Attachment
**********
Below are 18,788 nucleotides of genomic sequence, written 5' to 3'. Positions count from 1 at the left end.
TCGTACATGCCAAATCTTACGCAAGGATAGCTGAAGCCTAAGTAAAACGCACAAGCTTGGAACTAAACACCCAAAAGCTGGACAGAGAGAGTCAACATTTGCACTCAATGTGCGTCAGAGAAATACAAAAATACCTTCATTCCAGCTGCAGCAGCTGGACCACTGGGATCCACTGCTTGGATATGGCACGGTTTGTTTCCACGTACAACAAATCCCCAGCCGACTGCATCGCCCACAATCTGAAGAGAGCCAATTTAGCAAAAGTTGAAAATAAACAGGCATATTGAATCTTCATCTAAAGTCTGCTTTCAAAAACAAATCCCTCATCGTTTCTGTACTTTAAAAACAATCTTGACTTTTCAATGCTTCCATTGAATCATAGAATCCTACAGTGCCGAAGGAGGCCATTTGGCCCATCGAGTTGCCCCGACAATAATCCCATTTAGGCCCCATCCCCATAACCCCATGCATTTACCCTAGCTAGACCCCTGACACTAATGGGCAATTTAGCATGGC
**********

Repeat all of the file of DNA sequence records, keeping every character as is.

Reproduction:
Below are 18,788 nucleotides of genomic sequence, written 5' to 3'. Positions count from 1 at the left end.
TCGTACATGCCAAATCTTACGCAAGGATAGCTGAAGCCTAAGTAAAACGCACAAGCTTGGAACTAAACACCCAAAAGCTGGACAGAGAGAGTCAACATTTGCACTCAATGTGCGTCAGAGAAATACAAAAATACCTTCATTCCAGCTGCAGCAGCTGGACCACTGGGATCCACTGCTTGGATATGGCACGGTTTGTTTCCACGTACAACAAATCCCCAGCCGACTGCATCGCCCACAATCTGAAGAGAGCCAATTTAGCAAAAGTTGAAAATAAACAGGCATATTGAATCTTCATCTAAAGTCTGCTTTCAAAAACAAATCCCTCATCGTTTCTGTACTTTAAAAACAATCTTGACTTTTCAATGCTTCCATTGAATCATAGAATCCTACAGTGCCGAAGGAGGCCATTTGGCCCATCGAGTTGCCCCGACAATAATCCCATTTAGGCCCCATCCCCATAACCCCATGCATTTACCCTAGCTAGACCCCTGACACTAATGGGCAATTTAGCATGGC